Friends With (Tax) Benefits: Can You Take a $3,950 Credit?
Many taxpayers pride themselves on being creative with their ideas on paying less to the Internal Revenue Service, and one enterprising tax break is available to those who can claim someone who shares their home as a dependent on their tax return. For every dependent you're eligible to take, you can write off $3,950 of taxable income, which many people can use to reduce their tax bill by anywhere from about $400 to more than $1,500. So whether you live with your boyfriend or girlfriend or just have a roommate you help out financially, let's take a look at whether you can turn the person you live with into extra money in your pocket.
How the IRS Defines Dependents
Regardless of your opinions about whether the person you live with is dependent on you, the IRS has very strict guidelines that determine whether you're entitled to take the dependent exemption. Specifically, they have to meet the definition of either a qualifying child or a qualifying relative. Although that sounds like it rules out anyone who's not related to you, it actually is more inclusive than it sounds.
Most roommate situations won't involve a qualifying child. In order to qualify, the person needs to be your child, stepchild, foster child, sibling, stepsibling or a descendant of them, like a grandchild or niece or nephew. The person must also be younger than 19 or a student and younger than 24, live with you for more than half the year and provide less than half of his or her own financial support during the year.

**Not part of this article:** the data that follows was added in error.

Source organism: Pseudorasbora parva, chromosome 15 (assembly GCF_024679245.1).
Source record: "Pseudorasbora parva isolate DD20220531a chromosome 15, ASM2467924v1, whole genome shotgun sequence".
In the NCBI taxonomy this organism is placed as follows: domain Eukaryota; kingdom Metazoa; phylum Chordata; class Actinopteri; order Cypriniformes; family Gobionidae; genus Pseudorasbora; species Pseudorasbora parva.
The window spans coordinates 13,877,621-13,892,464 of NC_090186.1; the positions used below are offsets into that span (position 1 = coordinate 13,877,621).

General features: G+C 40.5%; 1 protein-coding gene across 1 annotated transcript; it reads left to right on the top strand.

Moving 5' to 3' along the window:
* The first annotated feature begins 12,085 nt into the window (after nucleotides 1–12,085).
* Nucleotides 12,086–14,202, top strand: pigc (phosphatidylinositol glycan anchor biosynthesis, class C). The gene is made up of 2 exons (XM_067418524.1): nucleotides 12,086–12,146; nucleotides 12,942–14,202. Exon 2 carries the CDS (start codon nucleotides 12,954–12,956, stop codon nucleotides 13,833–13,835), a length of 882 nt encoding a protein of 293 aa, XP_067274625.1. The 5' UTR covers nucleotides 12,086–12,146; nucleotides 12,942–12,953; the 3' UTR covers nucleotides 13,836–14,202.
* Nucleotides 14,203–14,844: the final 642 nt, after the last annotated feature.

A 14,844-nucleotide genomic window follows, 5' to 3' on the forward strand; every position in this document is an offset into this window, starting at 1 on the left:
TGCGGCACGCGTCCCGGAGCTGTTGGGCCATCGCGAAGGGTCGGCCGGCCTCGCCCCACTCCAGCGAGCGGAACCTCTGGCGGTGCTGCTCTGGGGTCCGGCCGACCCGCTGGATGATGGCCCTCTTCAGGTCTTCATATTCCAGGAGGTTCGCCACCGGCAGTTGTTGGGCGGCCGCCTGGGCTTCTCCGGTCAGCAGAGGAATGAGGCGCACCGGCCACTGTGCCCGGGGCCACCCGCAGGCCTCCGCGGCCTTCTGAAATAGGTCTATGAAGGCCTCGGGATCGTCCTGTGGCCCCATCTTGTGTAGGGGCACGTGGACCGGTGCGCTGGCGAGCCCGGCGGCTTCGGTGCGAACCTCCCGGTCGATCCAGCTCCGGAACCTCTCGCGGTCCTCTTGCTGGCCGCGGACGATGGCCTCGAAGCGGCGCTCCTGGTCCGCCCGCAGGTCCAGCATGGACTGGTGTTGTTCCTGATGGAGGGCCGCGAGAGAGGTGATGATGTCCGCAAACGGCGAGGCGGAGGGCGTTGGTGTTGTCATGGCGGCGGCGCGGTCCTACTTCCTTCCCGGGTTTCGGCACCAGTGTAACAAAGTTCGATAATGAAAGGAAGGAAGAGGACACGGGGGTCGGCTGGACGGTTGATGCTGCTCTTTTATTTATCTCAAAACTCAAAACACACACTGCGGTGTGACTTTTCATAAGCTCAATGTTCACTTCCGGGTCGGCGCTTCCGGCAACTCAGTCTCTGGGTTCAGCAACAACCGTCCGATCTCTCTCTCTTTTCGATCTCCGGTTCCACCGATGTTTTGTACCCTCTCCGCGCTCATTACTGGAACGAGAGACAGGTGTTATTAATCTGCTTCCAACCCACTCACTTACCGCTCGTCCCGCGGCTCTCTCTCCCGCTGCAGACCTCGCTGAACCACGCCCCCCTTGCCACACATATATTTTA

The more common test for roommates and unmarried people in relationships is the qualifying relative test. To qualify, the person you live with can't be the qualifying child of anyone else. The person has to live with you as a member of your household for the entire year, unless the person is a relative by blood or marriage. You have to provide more than half of the person's total financial support for the year, and the person can't have gross income of $3,950 or more.
In addition to these conditions, you also have to meet some other tests. You're generally not allowed to claim someone as a dependent who isn't a U.S. citizen, resident alien, national or a resident of Canada or Mexico. In addition, if the person is married, you can't claim a dependent exemption unless they file a separate return or file jointly only to claim a refund of taxes withheld from their paycheck or in estimated tax payments.
Do You Qualify?
Obviously, there are many ways you can fail these tests. If a boyfriend is still a dependent on his parents' return, then you won't be able to claim him as your own dependent. If a girlfriend has her own place and doesn't live with you all the time, she won't meet the requirements, either. And with such a low income requirement, many prospective dependents will end up earning too much to qualify even if they only have a part-time job -- or they might cover just enough of their expenses to keep you from meeting the more-than-50-percent-support test.
Still, if you qualify, then it's perfectly legal to claim someone you live with as a dependent. In order to satisfy the IRS if you get audited, though, you'll want to make sure you hold on to all available documentation to support your claim. Otherwise, you could find yourself with an even bigger problem on your hands. Nevertheless, you shouldn't hesitate to claim a dependent exemption if you're allowed to. After all, if you've provided financial support for someone all year long, it's the least they can do to repay you.
Motley Fool contributor Dan Caplinger got his biggest tax break when he got married. You can follow him on Twitter @DanCaplinger or on Google Plus. To read about our favorite high-yielding dividend stocks for any investor, check out our free report.